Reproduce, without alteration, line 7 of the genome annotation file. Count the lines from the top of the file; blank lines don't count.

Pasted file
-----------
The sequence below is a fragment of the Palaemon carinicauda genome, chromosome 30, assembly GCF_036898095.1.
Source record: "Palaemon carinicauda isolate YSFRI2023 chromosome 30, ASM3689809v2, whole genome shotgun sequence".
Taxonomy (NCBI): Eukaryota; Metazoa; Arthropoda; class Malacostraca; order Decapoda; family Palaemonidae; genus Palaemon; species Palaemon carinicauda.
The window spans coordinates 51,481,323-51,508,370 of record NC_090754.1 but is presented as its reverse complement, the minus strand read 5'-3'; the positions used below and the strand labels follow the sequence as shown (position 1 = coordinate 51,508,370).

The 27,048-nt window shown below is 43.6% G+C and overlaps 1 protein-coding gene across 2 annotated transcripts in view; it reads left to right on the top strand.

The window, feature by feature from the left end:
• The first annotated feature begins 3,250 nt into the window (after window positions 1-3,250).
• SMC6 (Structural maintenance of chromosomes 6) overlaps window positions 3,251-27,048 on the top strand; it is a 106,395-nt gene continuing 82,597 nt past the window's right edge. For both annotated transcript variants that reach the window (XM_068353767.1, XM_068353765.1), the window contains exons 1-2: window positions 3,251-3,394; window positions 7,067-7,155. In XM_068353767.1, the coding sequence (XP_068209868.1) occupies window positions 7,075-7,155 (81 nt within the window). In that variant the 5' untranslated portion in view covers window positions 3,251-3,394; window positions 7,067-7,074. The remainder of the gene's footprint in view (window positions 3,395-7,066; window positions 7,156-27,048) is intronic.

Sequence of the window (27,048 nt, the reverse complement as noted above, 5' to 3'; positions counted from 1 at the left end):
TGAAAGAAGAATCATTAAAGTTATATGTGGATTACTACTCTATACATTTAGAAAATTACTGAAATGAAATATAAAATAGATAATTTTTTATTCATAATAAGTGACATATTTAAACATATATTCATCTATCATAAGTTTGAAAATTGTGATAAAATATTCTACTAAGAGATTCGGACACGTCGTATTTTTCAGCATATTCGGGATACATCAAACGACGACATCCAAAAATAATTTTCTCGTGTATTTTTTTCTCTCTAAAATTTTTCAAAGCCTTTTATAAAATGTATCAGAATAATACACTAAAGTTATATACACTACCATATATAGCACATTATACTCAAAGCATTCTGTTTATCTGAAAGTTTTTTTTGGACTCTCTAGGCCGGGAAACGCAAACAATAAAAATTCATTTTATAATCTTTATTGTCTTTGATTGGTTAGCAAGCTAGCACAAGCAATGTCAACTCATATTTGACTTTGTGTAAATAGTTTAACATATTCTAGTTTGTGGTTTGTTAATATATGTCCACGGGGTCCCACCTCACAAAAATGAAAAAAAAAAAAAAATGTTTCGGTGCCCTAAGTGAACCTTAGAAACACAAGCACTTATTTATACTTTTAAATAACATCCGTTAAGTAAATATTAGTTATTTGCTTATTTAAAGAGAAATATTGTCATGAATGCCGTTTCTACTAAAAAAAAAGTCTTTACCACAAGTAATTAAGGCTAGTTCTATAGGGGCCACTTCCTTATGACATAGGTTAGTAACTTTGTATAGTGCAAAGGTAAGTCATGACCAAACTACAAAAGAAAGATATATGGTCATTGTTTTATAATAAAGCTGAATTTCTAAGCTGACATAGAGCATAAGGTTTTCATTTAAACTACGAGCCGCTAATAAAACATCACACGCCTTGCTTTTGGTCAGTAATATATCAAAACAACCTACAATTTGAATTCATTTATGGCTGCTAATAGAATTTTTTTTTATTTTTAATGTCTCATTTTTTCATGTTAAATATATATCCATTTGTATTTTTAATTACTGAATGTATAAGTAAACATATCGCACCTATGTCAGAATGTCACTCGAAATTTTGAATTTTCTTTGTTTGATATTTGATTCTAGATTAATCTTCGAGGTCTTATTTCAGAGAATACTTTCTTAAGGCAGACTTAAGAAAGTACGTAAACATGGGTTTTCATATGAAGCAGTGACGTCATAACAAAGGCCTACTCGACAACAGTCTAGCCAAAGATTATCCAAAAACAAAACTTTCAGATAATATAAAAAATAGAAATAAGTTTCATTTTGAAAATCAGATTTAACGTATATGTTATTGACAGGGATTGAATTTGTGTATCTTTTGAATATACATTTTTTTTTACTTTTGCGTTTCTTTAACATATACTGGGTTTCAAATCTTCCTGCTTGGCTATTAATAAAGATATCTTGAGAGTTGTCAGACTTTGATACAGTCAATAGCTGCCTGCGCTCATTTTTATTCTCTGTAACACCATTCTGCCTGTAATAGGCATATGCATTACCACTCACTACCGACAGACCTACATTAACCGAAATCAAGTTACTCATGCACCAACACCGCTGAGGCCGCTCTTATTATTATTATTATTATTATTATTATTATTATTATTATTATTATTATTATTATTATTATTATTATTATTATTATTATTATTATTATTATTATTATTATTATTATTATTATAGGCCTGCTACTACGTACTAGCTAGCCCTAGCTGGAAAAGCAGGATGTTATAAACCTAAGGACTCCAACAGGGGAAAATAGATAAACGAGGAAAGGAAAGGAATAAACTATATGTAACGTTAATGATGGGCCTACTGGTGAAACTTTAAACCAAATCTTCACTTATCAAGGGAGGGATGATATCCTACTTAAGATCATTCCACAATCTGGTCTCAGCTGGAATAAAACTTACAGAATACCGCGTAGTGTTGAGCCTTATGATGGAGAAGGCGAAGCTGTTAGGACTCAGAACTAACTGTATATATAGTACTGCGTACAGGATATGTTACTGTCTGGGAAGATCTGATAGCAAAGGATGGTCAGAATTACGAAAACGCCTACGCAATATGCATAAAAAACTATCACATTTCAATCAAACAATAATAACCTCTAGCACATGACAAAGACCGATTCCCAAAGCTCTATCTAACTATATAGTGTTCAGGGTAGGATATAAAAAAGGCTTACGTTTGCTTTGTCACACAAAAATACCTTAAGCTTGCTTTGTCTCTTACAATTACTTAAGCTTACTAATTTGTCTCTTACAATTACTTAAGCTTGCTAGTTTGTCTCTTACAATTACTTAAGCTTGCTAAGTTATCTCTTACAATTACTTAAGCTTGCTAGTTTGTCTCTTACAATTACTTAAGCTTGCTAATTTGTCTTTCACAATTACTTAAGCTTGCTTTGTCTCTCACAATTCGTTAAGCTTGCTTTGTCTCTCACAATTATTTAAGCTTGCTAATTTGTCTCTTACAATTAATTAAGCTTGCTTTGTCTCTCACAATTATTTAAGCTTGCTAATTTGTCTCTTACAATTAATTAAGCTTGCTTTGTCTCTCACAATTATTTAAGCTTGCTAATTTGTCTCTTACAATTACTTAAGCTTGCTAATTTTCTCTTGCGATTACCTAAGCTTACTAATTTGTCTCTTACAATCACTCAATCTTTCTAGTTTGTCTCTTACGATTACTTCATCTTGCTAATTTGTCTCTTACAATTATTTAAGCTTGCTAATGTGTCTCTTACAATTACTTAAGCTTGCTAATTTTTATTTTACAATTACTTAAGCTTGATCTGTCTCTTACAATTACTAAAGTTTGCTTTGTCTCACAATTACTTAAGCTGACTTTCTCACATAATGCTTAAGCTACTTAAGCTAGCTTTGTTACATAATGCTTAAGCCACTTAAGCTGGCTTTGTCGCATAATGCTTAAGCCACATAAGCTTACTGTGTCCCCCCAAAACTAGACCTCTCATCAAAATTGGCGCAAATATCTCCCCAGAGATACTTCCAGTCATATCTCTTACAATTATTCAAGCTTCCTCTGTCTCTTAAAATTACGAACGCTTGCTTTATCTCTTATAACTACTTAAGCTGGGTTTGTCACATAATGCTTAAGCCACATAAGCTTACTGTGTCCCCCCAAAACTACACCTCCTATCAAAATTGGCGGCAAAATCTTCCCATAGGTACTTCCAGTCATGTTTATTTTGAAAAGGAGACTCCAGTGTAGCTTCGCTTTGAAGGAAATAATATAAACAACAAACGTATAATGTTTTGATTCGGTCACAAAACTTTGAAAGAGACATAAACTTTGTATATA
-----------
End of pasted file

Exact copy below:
• The first annotated feature begins 3,250 nt into the window (after window positions 1-3,250).